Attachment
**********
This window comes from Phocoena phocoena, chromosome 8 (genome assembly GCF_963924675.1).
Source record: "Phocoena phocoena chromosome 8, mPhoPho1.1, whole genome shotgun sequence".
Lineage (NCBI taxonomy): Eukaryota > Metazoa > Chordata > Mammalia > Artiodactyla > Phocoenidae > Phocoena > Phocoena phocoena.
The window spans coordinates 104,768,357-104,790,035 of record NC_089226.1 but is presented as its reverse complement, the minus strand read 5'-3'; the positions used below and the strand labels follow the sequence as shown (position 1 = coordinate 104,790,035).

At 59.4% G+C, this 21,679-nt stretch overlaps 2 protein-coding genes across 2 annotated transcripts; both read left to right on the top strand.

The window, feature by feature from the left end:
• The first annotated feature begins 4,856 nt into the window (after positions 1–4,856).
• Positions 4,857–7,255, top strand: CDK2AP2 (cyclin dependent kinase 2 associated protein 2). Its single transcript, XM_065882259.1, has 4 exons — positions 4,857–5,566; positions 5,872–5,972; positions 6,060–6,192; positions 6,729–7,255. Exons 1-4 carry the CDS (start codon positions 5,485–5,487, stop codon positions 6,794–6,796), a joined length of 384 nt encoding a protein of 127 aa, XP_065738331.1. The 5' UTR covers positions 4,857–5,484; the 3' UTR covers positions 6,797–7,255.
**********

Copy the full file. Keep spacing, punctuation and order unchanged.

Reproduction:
This window comes from Phocoena phocoena, chromosome 8 (genome assembly GCF_963924675.1).
Source record: "Phocoena phocoena chromosome 8, mPhoPho1.1, whole genome shotgun sequence".
Lineage (NCBI taxonomy): Eukaryota > Metazoa > Chordata > Mammalia > Artiodactyla > Phocoenidae > Phocoena > Phocoena phocoena.
The window spans coordinates 104,768,357-104,790,035 of record NC_089226.1 but is presented as its reverse complement, the minus strand read 5'-3'; the positions used below and the strand labels follow the sequence as shown (position 1 = coordinate 104,790,035).

At 59.4% G+C, this 21,679-nt stretch overlaps 2 protein-coding genes across 2 annotated transcripts; both read left to right on the top strand.

The window, feature by feature from the left end:
• The first annotated feature begins 4,856 nt into the window (after positions 1–4,856).
• Positions 4,857–7,255, top strand: CDK2AP2 (cyclin dependent kinase 2 associated protein 2). Its single transcript, XM_065882259.1, has 4 exons — positions 4,857–5,566; positions 5,872–5,972; positions 6,060–6,192; positions 6,729–7,255. Exons 1-4 carry the CDS (start codon positions 5,485–5,487, stop codon positions 6,794–6,796), a joined length of 384 nt encoding a protein of 127 aa, XP_065738331.1. The 5' UTR covers positions 4,857–5,484; the 3' UTR covers positions 6,797–7,255.